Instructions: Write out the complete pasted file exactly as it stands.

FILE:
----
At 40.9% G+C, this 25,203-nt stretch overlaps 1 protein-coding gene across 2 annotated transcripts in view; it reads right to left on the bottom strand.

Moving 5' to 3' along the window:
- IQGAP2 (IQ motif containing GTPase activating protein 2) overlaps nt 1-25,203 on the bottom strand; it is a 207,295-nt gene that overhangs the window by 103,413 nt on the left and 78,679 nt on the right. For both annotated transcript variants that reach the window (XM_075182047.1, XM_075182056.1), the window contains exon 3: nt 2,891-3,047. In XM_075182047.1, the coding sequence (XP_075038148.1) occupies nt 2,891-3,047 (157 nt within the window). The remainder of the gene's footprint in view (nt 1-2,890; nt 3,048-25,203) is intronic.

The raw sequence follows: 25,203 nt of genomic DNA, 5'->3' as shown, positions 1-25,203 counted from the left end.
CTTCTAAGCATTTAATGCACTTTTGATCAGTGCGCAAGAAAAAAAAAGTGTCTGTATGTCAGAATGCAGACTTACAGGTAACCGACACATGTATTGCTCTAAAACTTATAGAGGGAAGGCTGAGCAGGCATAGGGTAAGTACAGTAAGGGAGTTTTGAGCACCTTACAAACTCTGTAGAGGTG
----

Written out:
At 40.9% G+C, this 25,203-nt stretch overlaps 1 protein-coding gene across 2 annotated transcripts in view; it reads right to left on the bottom strand.

Moving 5' to 3' along the window:
- IQGAP2 (IQ motif containing GTPase activating protein 2) overlaps nt 1-25,203 on the bottom strand; it is a 207,295-nt gene that overhangs the window by 103,413 nt on the left and 78,679 nt on the right. For both annotated transcript variants that reach the window (XM_075182047.1, XM_075182056.1), the window contains exon 3: nt 2,891-3,047. In XM_075182047.1, the coding sequence (XP_075038148.1) occupies nt 2,891-3,047 (157 nt within the window). The remainder of the gene's footprint in view (nt 1-2,890; nt 3,048-25,203) is intronic.

The raw sequence follows: 25,203 nt of genomic DNA, 5'->3' as shown, positions 1-25,203 counted from the left end.
CTTCTAAGCATTTAATGCACTTTTGATCAGTGCGCAAGAAAAAAAAAGTGTCTGTATGTCAGAATGCAGACTTACAGGTAACCGACACATGTATTGCTCTAAAACTTATAGAGGGAAGGCTGAGCAGGCATAGGGTAAGTACAGTAAGGGAGTTTTGAGCACCTTACAAACTCTGTAGAGGTG